Work in Progress: The Basic Unit of Civilization

Gerard K. O’Neill’s adaptation of J. D. Bernal’s conception of an artificial orbiting habitat.

In last week’s Work in Progress: Observational and Theoretical Terms, I wrote the following:

“…the civilization of early medieval Europe was a very different kind of civilization from the epochs of Western civilization that preceded and that followed it, so that the substitution of manorial estates and monasteries for cities was not without consequence, and the basic unit of civilization being different meant that the civilization itself was different, though still within the boundaries of the concept of civilization.”

This came up in a discussion of the city as the basic unit of the study of civilization. If we substitute the manorial estate and the monastery for the city, we get a somewhat different civilization than a civilization in which the basic unit is the city, but it is still recognizable as a civilization. However, we certainly could insist upon a narrower conception of civilization that disallowed early medieval Europe as a civilization proper, only recovering the status of a civilization with the recovery of towns in the tenth century that was the particular concern of the work of Henri Pirenne.

Another view of a Bernal sphere artificial habitat in space.

A couple of years ago in newsletter 96 (04 September 2020), in a big picture discussion of urbanization in human history, I suggested that artificial habitats in space could substitute for cities, much as manorial estates and monasteries substituted for cities in the early middle ages:

“If someone lives on an artificial settlement in space with 10,000 others, or even with 100,000 others, is this a city? What if one built such an artificial structure, and made it a ‘wilderness,’ and placed all human housing and industry below decks, as it were? Would this be a city? I like this example because it brings us to the point at which we can radically question our definitions and typologies of cities by presenting us with something unprecedented in previous human history.”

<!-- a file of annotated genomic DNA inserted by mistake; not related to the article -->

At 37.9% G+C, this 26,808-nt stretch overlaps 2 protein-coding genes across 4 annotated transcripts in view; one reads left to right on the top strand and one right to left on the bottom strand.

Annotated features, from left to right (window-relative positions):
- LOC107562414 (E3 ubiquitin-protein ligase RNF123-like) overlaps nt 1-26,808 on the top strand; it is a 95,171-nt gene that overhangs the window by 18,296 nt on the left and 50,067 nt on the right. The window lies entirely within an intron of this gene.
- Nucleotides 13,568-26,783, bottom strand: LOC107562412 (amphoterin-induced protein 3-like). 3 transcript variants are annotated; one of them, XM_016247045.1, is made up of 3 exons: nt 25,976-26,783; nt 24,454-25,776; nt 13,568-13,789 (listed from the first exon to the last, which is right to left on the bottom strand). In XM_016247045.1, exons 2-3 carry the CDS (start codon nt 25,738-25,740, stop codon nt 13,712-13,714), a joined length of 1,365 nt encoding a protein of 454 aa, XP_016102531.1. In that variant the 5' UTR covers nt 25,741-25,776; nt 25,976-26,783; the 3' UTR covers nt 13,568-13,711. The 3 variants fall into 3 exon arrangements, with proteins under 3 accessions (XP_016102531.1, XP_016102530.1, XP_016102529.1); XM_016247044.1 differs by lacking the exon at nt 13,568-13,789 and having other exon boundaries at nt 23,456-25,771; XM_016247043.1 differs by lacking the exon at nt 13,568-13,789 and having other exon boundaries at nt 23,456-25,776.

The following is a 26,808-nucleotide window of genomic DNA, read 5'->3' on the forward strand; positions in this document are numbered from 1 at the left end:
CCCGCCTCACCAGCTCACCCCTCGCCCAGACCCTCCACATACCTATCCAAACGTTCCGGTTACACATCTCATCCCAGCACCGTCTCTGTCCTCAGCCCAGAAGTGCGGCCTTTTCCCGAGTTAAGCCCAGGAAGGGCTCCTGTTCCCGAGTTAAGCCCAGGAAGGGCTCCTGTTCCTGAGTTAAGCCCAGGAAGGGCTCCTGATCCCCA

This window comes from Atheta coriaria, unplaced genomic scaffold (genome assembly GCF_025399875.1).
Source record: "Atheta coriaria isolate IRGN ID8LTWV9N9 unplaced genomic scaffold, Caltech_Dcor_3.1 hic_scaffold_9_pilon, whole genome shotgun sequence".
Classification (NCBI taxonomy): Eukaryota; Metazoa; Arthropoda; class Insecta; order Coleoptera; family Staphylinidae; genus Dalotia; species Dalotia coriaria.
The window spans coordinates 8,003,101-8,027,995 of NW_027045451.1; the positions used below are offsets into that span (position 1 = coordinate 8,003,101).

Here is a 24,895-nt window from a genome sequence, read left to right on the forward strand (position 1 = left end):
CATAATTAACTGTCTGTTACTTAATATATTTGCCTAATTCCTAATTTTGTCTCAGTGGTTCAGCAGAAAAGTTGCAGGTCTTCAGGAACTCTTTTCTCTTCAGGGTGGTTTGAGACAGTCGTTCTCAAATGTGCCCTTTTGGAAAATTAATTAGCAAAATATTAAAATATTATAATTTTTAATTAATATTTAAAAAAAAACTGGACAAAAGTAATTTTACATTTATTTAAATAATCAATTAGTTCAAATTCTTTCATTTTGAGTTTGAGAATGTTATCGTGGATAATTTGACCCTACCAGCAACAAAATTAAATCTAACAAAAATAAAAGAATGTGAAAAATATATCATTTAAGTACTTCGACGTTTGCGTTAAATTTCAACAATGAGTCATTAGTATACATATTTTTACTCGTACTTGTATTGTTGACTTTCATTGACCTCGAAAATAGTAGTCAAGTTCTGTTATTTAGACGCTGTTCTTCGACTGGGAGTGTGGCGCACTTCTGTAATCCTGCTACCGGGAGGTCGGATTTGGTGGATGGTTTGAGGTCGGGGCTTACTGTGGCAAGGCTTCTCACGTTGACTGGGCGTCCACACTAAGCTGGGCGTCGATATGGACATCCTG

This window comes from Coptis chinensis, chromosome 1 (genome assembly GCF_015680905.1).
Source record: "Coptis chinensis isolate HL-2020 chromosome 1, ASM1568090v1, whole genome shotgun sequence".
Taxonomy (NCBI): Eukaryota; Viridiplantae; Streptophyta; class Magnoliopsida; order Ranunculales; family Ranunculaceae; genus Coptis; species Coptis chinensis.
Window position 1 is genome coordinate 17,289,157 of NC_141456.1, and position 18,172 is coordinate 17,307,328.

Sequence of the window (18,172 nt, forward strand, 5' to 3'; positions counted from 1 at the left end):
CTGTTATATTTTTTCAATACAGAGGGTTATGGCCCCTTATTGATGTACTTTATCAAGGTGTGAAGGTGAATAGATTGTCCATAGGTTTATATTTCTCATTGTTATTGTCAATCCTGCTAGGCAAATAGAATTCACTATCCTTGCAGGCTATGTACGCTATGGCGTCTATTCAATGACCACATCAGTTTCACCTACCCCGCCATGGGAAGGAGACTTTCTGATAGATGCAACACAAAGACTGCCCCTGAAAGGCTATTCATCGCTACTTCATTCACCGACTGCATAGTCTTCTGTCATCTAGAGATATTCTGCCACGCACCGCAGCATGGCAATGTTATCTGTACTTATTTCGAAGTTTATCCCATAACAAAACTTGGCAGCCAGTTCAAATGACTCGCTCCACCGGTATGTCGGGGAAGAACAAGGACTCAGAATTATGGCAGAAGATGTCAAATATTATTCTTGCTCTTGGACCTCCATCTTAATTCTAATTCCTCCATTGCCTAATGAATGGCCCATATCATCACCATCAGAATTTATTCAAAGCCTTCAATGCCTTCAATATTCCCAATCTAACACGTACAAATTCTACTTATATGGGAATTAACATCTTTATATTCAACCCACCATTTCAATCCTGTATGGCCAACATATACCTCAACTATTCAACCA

An artificial habitat in space would be radically different from a terrestrial city, but it would continue many of the same functions of the city, much as estates and monasteries continued many of the functions of Roman cities after these cities failed to remain viable under changed conditions. In some respects an artificial habitat in space would or could exceed the functions of cities. In theory, such a habitat could be entirely self-sufficient in terms of food and energy, assuming a set up like O’Neill colonies, and the information resources would be as complete as possible, assuming an Earth orbit internet that updates a copy of everything on all orbiting platforms that have the space and energy for this. By this latter qualification I mean that I expect there would continue to be small satellites that have no need for a complete internet backup, but that large artificial settlements would want to have a complete copy of the internet. Monasteries, too, were repositories of knowledge, but that knowledge was fragmentary, and mastery of it was rare.

Gerard K. O’Neill also designed a cylindrical artificial habitat.

The fact of self-sufficiency would make an artificial habitat something like the monasteries and manorial estates of the early middle ages, whereas earlier and later forms of civilization were predicated upon commerce and trade networks. The economies of cities on Earth are dependent upon food from the countryside, upon raw materials from mines and quarries and forests and wells, upon trade in specialized goods and luxuries only produced in other cities, and so on. While an artificial habitat would not be perfectly self-sufficient, it would be much more so than a typical city on Earth, and this higher degree of self-sufficiency would probably translate into different attitudes on the part of the residents, or citizens, or crews, or however they will understand themselves.